WOMEN'S HEALTH BLOG January 2022
New Year New Mood – Considerations and Strategies to Improve Your Mood
Dr. Kashunda L. Williams, LP, BCBA-D
Women often juggle many roles like wife, mother, caretaker, student, worker, and leader. A 2021 Cleveland Clinic article notes that in our society women tend to put the needs of others before their own. Managing multiple roles coupled with triggers like living in a pandemic, severe weather events, loss, and relationship challenges can cause women to feel overwhelmed and unhappy most of the time.
It is normal to feel “down” occasionally in response to change or problems but having a consistently low mood is a signal that you may need support. Women that are consistently unhappy might be tearful, desire to spend large amounts of time alone, and lack the usual energy or motivation to initiate tasks. For many women, feelings of unhappiness typically do not disrupt daily life. Women can successfully handle responsibilities which often gives an illusion that life is in order. Yet, the ability to accomplish responsibilities and goals can cause confusion about why we feel “down.”
Self-care strategies that change thinking and behavior can help improve mood. You can reduce feelings of unhappiness by thinking positively and by reacting to negative events with healthy responses (i.e., a technique called behavioral activation). Below are strategies that have been shown to improve mood.
- Allow yourself to be sad or cry. A release of emotions may bring relief, as opposed to “bottling emotions up.”
- Self-reflect. Think about what is making you unhappy and try to identify a related loss or event. Doing so may be the first step to appropriately work through your unhappiness.
- Increase use of positive self-talk. Challenge any negative thoughts you have and immediately following them with thoughts that are realistic and positive. Intentionally shift your internal dialogue to include more affirmations and optimism.
- Take responsibility for your own happiness by avoiding codependence. Happiness is an individual responsibility. Your partner, children, family and friends add to your happiness but are not responsible for it. Think about ways you can bring joy into your life.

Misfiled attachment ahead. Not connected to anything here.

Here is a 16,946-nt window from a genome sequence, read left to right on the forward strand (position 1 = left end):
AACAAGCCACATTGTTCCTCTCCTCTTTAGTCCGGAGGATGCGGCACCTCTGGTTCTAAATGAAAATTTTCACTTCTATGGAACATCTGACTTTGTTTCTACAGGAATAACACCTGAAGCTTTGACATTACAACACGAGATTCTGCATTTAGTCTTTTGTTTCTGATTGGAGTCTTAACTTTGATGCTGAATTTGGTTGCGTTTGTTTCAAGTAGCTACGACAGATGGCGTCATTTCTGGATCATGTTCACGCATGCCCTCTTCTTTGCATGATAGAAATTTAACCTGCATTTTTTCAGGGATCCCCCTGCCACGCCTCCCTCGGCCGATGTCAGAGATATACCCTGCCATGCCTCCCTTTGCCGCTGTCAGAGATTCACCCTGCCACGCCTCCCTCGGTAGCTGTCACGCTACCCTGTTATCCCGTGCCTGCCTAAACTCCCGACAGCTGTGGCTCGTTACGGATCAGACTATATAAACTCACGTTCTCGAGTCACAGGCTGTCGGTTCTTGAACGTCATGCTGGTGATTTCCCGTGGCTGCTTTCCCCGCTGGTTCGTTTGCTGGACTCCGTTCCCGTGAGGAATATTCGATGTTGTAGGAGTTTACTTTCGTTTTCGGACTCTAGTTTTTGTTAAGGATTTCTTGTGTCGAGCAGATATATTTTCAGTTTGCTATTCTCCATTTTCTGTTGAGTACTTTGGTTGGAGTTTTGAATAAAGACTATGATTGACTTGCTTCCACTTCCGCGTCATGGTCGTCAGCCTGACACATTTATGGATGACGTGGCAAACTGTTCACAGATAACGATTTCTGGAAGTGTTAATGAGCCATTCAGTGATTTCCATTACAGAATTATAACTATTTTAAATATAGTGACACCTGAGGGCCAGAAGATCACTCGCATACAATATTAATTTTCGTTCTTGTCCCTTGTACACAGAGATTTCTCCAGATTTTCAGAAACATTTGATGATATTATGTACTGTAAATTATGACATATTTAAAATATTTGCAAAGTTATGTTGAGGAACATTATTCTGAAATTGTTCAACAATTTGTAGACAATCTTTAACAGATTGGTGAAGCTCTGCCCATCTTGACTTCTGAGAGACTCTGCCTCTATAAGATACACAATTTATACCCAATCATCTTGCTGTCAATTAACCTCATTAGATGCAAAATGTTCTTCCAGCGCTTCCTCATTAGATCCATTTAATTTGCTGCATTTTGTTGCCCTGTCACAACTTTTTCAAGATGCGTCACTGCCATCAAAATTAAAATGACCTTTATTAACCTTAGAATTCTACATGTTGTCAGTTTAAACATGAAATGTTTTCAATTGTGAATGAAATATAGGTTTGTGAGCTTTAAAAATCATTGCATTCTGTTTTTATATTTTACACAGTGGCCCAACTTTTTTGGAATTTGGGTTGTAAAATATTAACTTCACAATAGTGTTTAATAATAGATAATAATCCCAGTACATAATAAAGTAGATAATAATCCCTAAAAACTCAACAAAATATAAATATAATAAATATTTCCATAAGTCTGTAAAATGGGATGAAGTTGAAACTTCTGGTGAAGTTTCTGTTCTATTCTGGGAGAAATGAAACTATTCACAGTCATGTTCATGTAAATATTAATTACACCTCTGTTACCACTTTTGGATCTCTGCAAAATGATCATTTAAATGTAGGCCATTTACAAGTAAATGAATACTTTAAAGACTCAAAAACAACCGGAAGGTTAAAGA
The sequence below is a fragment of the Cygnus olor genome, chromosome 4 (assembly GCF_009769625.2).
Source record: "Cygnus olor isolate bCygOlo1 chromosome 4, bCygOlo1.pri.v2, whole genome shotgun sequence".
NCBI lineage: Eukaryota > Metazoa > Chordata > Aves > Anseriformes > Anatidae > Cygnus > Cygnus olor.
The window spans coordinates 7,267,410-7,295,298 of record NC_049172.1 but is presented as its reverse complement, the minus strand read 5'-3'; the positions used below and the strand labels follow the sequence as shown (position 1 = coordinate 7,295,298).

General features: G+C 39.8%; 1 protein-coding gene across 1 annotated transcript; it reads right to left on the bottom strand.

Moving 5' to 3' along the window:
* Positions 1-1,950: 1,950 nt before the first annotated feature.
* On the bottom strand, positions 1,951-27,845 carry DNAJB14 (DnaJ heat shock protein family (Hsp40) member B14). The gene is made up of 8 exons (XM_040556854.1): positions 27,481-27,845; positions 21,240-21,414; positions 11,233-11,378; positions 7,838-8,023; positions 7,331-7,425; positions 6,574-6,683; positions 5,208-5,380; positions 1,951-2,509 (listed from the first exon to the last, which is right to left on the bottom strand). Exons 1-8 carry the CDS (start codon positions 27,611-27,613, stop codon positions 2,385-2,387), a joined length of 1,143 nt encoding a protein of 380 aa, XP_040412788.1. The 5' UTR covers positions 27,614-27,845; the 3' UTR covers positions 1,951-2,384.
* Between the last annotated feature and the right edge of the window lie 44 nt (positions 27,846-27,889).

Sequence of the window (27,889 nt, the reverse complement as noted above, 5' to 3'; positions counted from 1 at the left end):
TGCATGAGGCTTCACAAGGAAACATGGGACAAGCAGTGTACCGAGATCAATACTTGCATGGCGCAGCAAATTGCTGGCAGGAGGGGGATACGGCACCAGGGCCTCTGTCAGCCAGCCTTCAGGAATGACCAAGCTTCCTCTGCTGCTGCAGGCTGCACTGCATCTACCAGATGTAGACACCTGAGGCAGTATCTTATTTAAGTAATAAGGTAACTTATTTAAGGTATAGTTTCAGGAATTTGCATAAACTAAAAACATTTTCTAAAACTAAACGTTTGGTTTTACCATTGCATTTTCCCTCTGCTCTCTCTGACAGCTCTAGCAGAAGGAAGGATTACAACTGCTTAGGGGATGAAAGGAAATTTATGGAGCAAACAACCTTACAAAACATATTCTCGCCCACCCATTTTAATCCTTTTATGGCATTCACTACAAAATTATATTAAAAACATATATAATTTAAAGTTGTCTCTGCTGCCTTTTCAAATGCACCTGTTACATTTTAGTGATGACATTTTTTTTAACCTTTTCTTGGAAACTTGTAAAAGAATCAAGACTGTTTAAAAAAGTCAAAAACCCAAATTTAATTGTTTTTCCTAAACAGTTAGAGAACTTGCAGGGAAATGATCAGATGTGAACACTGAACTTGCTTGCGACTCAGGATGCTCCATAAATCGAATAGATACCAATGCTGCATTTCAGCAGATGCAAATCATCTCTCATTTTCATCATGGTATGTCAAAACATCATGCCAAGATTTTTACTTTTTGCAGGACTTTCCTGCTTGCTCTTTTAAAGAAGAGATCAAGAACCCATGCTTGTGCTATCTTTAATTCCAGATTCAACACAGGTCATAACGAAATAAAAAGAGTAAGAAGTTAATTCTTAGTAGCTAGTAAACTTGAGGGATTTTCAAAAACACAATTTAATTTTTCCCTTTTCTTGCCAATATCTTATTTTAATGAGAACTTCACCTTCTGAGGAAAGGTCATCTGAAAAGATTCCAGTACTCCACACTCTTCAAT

- Spend time with supportive family and friends. Avoid negative people and situations.
- Spend time doing an enjoyable activity or hobby.
- Entertain yourself with content that is positive or funny. Avoid negative or traumatic content on TV, internet, social media, books and in music.
- Establish a consistent sleep and exercise routine, which can improve your physical and mental health.
- Talk with a counselor or therapist.
As women navigate their responsibilities, it is essential for them to be aware of their mental health. While feeling unhappy is normal, it is important to recognize when a low mood might stem from something more serious, like depression. According to the American Psychological Association, depression is a negative affective state, ranging from unhappiness and discontent to extreme feelings of sadness, pessimism, and despondency, that interferes with daily life. The primary difference between being unhappy and depression is that depression interferes with daily life and typically does not trace back to a specific cause. Depression can also make it tough to find the energy to do anything at all, even the things you used to enjoy. If you suspect you are depressed, seek help from a licensed mental health professional. People with depression need treatment to feel better. Depression is often treated with a combination of medication and behavioral therapy. If you need assistance finding mental health treatment facilities and programs in your area, use the following link, https://findtreatment.samhsa.gov/ , to access an online resource.
Dr. Kashunda L. Williams, LP, BCBA-D
Dr. Williams is a Louisiana native and serves as the owner and executive director of Sundry Behavioral Services. Dr. Williams is a Licensed Psychologist and a Board Certified Behavioral Analyst – Doctoral Level. Dr. Williams completed her graduate studies at Louisiana State University and she has over 18 years of professional experience. Among her roles, she is a consultant, trainer, practitioner, and researcher. Her clinical experiences focus on direct services to youth (e.g., individual, group, and family therapy) for a variety of presenting psychopathology and utilizing ABA methodologies in treatment planning. Her administrative experiences are in healthcare operations including behavioral health program development, accreditation, federal grants, informatics/analytics, and complex project management. She has developed and facilitated trainings and workshops for mental health centers, schools, and community organizations. Dr. Williams has authored book chapters and her research can be found in peer reviewed journals.